Location strategies of multiunit service businesses: spatial differentiation and agglomeration among hamburger restaurants in Paris, 1984–2004
In this article, we study how multiunit service businesses locate their units, choosing between two opposite spatial strategies. Whereas, locating one’s units close to competitors’ brings positive agglomeration externalities, locating one’s units far away from others’ allows local monopolies through spatial differentiation. We examine location strategies of the two biggest hamburger restaurant chains—namely McDonald’s and Quick—in Paris between 1984 and 2004. Results show that competitive standings impact locational strategy choices. The market leader favors spatial differentiation, thus preempting premium locations. Conversely, the challenger favors locations close to the leader, thus aiming at agglomeration externalities. Copyright Springer-Verlag 2008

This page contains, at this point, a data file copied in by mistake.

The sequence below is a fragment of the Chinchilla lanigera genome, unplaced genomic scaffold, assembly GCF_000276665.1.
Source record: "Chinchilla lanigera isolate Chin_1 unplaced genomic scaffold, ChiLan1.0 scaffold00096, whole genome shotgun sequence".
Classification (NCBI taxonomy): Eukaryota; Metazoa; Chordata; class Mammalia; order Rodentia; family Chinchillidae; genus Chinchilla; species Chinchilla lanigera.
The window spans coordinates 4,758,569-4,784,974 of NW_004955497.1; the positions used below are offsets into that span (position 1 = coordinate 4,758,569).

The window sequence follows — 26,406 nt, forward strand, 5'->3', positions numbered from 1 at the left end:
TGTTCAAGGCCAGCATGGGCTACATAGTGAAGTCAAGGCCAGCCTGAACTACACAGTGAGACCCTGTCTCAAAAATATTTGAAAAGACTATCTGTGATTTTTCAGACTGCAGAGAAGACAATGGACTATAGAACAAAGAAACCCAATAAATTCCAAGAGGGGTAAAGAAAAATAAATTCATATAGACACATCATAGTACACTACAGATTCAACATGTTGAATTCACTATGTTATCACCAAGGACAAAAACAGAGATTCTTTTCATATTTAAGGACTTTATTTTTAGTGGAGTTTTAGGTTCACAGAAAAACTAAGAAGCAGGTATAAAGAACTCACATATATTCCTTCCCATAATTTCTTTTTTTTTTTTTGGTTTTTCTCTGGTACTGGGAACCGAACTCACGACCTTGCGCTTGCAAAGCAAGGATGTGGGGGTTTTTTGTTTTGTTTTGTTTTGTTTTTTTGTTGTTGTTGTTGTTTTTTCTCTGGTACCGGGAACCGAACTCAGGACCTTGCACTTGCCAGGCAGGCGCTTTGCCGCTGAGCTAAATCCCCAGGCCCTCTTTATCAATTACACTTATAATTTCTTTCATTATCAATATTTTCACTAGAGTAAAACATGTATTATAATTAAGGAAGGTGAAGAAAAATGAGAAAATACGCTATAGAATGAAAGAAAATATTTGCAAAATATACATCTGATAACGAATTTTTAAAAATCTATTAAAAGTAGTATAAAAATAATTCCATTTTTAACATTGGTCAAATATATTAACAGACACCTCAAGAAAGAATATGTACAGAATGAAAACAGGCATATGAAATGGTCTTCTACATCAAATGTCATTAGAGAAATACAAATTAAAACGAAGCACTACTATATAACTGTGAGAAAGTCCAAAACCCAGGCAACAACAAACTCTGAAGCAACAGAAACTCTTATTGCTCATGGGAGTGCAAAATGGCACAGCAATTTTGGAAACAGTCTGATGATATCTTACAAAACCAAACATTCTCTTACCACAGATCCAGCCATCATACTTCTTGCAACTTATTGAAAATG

Volume (Year): 2 (2008)
Issue (Month): 3 (September)
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